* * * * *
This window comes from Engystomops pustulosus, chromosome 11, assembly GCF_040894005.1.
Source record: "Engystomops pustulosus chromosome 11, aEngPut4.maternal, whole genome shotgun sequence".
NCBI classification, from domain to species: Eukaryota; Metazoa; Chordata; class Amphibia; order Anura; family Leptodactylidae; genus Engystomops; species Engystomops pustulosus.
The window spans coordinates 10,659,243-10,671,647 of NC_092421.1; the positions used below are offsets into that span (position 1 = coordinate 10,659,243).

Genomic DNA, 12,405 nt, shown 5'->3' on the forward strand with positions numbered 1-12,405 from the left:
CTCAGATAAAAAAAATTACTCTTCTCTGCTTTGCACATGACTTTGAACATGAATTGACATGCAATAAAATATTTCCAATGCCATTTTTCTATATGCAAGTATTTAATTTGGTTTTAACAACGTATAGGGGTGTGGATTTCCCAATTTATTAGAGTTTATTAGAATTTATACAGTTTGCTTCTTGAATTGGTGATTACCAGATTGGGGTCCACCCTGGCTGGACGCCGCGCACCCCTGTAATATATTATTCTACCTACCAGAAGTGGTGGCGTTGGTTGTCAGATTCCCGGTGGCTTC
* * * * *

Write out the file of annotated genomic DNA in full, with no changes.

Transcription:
This window comes from Engystomops pustulosus, chromosome 11, assembly GCF_040894005.1.
Source record: "Engystomops pustulosus chromosome 11, aEngPut4.maternal, whole genome shotgun sequence".
NCBI classification, from domain to species: Eukaryota; Metazoa; Chordata; class Amphibia; order Anura; family Leptodactylidae; genus Engystomops; species Engystomops pustulosus.
The window spans coordinates 10,659,243-10,671,647 of NC_092421.1; the positions used below are offsets into that span (position 1 = coordinate 10,659,243).

Genomic DNA, 12,405 nt, shown 5'->3' on the forward strand with positions numbered 1-12,405 from the left:
CTCAGATAAAAAAAATTACTCTTCTCTGCTTTGCACATGACTTTGAACATGAATTGACATGCAATAAAATATTTCCAATGCCATTTTTCTATATGCAAGTATTTAATTTGGTTTTAACAACGTATAGGGGTGTGGATTTCCCAATTTATTAGAGTTTATTAGAATTTATACAGTTTGCTTCTTGAATTGGTGATTACCAGATTGGGGTCCACCCTGGCTGGACGCCGCGCACCCCTGTAATATATTATTCTACCTACCAGAAGTGGTGGCGTTGGTTGTCAGATTCCCGGTGGCTTC